BEPPU • England coach Eddie Jones said he was proud of Australia boss Michael Cheika as he prepares to face his old teammate in tomorrow's World Cup quarter-final.
Jones and Cheika played in the same pack at Sydney club side Randwick before finding greater fame as coaches than they ever did as forwards who, between them, never won a Test cap for Australia.
The duo were deeply moved by the recent death of their Randwick mentor Jeff Sayle, with the England coach telling reporters yesterday after naming his side: "There will be a bloke in the sky (Sayle) who will be quite excited about Michael and I coaching against each other this week. I'm sure he's having a few beers next to St Peter now looking at the situation.
"We know about Australia, they are a great tournament side. I think 'Cheik' has done a really good job. I'm proud of the job he does. He's a good old mate of mine."
At 59, Jones is seven years older than Cheika and was Australia's coach when they lost the 2003 final to England in Sydney.
And it was thanks to Cheika's Wallabies condemning England to a first-round exit in 2015 with a 33-13 win at Twickenham that led to former Japan coach Jones being appointed to his current job.
England have won all six of their Tests against Australia since Jones took charge, but he will not be underestimating the Wallabies.
"They are a clever team. They play good rugby, they've improved their scrum and line-out over the last six to 12 months considerably and that makes them more difficult to beat."
Australia are a clever team, they will have some specific attacking strategies to play against us so we need to have a great situational awareness. We need to defend with brutality and when we have the ball we need to play on top of them.
EDDIE JONES, England coach, weighing up his quarter-final opponents.
LEAP OF FAITH
We felt that this would be a game that would suit him. I trust him infinitely and that's why he's been chosen.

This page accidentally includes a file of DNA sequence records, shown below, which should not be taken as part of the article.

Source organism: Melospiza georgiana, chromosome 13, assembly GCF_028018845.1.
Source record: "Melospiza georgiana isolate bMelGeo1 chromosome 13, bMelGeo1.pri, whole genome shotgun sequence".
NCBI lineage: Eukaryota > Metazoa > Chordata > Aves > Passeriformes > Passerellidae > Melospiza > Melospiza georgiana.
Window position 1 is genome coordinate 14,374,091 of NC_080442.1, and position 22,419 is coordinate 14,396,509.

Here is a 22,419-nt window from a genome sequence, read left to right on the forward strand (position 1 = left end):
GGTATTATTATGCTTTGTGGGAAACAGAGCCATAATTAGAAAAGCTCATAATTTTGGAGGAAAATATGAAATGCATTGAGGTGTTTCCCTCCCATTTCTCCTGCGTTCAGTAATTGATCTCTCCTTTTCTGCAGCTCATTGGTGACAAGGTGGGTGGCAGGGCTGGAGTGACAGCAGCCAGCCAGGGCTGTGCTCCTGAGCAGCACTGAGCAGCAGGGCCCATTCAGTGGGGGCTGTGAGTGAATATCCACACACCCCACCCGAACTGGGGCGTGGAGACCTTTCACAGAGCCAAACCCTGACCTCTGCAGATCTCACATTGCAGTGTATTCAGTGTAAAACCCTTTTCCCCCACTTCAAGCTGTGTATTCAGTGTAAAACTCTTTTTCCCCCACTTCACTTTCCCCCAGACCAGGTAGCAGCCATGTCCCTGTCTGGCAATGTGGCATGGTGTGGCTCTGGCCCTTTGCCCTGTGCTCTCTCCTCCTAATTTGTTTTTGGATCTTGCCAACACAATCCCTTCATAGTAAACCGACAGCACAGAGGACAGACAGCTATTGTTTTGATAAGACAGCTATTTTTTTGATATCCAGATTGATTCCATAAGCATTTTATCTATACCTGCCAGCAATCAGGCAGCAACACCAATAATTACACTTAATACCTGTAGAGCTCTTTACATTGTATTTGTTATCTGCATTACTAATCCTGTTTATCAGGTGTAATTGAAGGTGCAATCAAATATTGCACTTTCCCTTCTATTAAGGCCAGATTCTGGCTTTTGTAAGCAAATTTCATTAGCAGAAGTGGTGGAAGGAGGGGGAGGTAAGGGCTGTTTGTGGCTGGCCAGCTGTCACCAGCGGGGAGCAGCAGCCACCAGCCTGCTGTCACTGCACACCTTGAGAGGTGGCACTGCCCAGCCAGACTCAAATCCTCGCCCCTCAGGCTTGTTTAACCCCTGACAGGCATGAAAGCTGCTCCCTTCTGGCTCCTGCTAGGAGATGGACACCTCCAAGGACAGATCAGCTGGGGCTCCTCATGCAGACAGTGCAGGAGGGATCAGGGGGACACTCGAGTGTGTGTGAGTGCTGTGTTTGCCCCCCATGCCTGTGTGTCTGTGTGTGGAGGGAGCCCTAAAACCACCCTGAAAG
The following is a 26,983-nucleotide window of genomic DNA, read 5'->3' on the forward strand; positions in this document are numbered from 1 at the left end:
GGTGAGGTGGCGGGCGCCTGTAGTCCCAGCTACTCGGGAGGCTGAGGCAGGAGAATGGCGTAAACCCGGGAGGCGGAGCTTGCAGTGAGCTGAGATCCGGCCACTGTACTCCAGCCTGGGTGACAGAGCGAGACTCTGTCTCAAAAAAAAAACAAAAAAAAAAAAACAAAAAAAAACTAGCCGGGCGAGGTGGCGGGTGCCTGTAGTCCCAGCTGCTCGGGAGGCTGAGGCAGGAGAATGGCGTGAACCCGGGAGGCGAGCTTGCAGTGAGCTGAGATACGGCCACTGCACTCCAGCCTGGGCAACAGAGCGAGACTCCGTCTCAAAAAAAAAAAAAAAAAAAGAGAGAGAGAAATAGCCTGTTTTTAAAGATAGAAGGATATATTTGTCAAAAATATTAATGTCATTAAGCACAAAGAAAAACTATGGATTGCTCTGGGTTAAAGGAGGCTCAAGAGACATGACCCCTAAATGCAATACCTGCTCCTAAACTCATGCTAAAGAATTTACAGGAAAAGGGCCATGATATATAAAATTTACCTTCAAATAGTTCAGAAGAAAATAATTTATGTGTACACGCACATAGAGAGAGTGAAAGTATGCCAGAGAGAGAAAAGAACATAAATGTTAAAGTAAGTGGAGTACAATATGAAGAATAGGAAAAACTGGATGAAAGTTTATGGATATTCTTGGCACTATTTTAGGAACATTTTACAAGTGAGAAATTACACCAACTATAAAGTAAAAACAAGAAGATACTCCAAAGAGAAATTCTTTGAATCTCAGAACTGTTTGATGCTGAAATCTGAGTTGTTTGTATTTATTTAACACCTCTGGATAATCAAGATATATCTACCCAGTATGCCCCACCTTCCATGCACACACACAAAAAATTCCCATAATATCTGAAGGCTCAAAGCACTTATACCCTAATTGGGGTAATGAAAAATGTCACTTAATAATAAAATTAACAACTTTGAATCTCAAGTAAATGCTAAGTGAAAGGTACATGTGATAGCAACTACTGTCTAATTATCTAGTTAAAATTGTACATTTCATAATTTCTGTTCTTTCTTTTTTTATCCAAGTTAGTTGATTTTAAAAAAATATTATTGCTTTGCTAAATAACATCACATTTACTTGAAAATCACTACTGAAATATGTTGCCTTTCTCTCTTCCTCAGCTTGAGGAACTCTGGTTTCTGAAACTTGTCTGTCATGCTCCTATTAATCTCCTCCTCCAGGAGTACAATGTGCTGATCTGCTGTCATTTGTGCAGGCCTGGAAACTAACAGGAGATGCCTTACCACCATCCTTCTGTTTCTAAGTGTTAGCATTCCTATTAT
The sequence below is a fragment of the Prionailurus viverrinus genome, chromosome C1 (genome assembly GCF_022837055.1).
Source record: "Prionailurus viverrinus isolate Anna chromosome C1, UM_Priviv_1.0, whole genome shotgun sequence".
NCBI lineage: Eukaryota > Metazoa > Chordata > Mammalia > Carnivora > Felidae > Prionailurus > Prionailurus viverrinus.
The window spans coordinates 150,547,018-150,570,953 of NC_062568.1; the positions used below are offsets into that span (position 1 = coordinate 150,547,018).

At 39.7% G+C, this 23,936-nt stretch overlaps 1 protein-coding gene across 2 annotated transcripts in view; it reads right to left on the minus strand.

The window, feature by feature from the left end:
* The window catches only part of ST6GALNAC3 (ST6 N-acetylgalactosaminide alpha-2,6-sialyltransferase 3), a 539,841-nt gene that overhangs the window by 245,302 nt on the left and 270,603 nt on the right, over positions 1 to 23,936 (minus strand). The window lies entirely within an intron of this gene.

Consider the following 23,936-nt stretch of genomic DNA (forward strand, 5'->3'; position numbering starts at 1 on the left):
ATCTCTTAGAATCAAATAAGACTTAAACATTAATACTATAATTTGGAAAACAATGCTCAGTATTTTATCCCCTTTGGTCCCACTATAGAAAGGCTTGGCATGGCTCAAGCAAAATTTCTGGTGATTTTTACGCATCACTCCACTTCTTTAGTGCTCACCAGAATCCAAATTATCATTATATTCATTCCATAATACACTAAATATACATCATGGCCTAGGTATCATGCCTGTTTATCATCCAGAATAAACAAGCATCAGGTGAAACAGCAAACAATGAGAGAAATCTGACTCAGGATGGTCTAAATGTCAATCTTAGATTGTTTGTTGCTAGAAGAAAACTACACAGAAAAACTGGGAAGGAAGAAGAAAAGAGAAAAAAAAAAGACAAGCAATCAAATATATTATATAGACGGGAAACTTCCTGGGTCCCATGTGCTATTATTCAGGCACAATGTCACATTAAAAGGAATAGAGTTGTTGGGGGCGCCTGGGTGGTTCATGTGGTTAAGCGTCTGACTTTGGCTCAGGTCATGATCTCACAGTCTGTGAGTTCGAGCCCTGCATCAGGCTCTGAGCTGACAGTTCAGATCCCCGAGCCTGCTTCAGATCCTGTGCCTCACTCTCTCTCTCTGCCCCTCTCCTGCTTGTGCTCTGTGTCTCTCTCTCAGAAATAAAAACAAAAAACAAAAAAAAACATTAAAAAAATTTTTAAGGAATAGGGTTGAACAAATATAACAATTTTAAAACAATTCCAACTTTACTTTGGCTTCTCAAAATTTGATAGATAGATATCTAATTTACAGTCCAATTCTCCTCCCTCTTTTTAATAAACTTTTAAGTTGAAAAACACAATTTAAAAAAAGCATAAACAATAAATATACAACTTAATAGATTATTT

ANTHONY CHEIKA, Australia coach, outlining his faith in teenager Jordan Petaia, who will become the Wallabies' youngest Test centre since Jason Little 30 years ago.
As for that run of victories over Australia, he insisted: "The great thing about the World Cup is that each game is a game in itself so whatever you've done in the past doesn't really affect what you are going to do on Saturday."
England go into tomorrow's match in Oita having not played for a fortnight after their concluding pool match against France was cancelled because of Typhoon Hagibis.
Jones sprang a big surprise yesterday by naming Owen Farrell to start at fly-half against Australia, benching George Ford and bringing in Henry Slade to join Manu Tuilagi in the middle.
He has long bounced Farrell between fly-half and centre and appeared to have settled on playing him at 12 in Japan, where Ford has been one of England's most impressive players operating at fly-half.
However, by dropping Ford to the bench and giving Slade his first start of the tournament, Jones could be looking to combat Australia's midfield power, particularly the dynamic Samu Kerevi.
"Australia are a clever team, they will have some specific attacking strategies to play against us so we need to have a great situational awareness," Jones said.
"We need to defend with brutality and when we have the ball we need to play on top of them."
Cheika, meanwhile, said he had no doubts at all about Jordan Petaia's ability to rise to the occasion after selecting the teenager to play his first Test at outside-centre.
The 19-year-old, who made his Test debut in the pool match against Uruguay, replaces James O'Connor in a centre partnership with Kerevi that will face England's re-worked midfield of Tuilagi and Slade.
"We just watched the games and made the assessments of each player as they went along and there were things that we liked," Cheika said of Petaia. "And we felt that this would be a game that would suit him. I trust him infinitely and that's why he's been chosen."
AGENCE FRANCE-PRESSE, REUTERS